The Author: Jennifer Robson
Genre: Historical fiction, set from just before the outbreak of World War I (July 1914) to after its end (January 1919, following the worst of the Spanish flu epidemic in England).
How I Found It: A friend read it early last year, and though I haven't read very much historical fiction, I was intrigued by the premise. Later that year I happened on Vera Brittain's Testament of Youth, a major inspiration for this novel, and became intensely interested in women's war work and the War itself.
My Review: "Ah, don't begin to fuss!" wailed Kitty. "If a woman began to worry in these days because her husband hadn't written to her for a fortnight! Besides, if he'd been anywhere interesting, anywhere where the fighting was really hot, he'd have found some way of telling me instead of just leaving it as 'Somewhere in France.' He'll be all right." (opening lines of Rebecca West's The Return of the Soldier )
Robson didn't draw her inspiration from West's novel, but it's impossible not to put her work in context with other accounts, fictional and not, of the war I've been exposing myself to for the past year. Women of those fraught days during the war and after universally experienced uncertainty, heartbreak... and profound social change.
The novel's heroine, Lilly Ashford, finds the war to be a chance to make the changes in her life she's always wanted. Lilly has longed for an education and the chance to do more with her life than to marry young and devote her life to having children and keeping house, as a woman of her class is expected to do. Helping her in this fight was Robbie Fraser, her older brother's oldest friend, who inspired her to fight for a governess to give her a broader education than a lady's normal accomplishments.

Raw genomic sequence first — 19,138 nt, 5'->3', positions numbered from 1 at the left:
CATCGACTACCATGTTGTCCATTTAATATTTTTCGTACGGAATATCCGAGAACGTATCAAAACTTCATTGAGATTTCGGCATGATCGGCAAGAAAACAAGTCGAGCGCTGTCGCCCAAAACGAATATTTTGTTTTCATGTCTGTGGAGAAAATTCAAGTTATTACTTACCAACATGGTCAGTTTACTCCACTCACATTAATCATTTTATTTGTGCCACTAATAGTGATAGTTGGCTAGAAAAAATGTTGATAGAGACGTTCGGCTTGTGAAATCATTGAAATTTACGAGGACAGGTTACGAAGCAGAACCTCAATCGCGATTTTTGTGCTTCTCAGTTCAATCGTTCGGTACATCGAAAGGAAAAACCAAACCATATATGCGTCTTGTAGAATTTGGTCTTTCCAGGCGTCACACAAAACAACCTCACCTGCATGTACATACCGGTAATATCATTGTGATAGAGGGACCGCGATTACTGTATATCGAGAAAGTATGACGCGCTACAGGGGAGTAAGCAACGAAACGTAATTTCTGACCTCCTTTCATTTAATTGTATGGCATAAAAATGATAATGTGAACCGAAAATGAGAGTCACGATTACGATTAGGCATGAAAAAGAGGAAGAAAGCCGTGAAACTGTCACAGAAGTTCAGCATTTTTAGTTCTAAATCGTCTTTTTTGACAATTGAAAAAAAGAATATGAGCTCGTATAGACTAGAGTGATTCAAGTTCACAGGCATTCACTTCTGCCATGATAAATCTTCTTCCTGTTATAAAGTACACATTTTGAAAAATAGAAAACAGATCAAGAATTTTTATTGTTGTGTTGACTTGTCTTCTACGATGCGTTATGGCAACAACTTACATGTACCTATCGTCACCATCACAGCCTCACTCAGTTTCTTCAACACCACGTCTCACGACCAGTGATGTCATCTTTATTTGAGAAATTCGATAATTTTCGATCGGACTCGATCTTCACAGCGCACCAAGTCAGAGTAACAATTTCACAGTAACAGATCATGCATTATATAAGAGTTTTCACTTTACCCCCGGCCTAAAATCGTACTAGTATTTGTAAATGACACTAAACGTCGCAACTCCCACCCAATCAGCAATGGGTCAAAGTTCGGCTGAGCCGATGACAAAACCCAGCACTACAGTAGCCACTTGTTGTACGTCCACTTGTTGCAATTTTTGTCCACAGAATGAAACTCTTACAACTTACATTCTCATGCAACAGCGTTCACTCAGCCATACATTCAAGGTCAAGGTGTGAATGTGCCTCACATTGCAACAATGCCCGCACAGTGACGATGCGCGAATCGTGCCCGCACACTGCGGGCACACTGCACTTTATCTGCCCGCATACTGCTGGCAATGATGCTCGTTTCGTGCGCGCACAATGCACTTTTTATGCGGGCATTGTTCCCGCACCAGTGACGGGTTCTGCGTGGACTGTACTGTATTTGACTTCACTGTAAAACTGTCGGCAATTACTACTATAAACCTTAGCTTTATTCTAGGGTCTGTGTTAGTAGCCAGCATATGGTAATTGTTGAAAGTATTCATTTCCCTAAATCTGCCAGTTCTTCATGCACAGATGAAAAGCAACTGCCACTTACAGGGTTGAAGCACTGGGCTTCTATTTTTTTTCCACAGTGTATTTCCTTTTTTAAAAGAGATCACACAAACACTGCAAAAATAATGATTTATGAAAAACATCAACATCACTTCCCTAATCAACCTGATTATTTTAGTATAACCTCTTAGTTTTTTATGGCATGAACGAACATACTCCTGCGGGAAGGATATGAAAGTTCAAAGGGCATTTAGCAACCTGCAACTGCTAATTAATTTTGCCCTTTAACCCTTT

With England on the edge of war, Lilly and Robbie's paths cross again at a ball at her family's grand estate (or one of them, anyway). There are obvious sparks, but Robbie comes from an impoverished background, and Lilly's parents are staunchly against her attraction to him. When the war breaks out, taking Robbie to work behind the lines as a surgeon and Lilly's beloved brother Edward to the front lines, Lilly seizes her chance to do something with her life. She defies her parents' wishes and breaks with them in order to join the WAAC (Women's Army Auxiliary Corps) as an ambulance driver. Luck later puts her in the way of a chance to join Robbie at the 51st Casualty Clearing Station in France. With women and men bound by strict laws against fraternization, and their days dominated by blood, muck, and the seemingly interminable horrors of the war, Lilly and Robbie's attraction might well be doomed. Constantly in harm's way, horrified and exhausted by their everyday experiences, the would-be lovers struggle to stay afloat in a time of great uncertainty.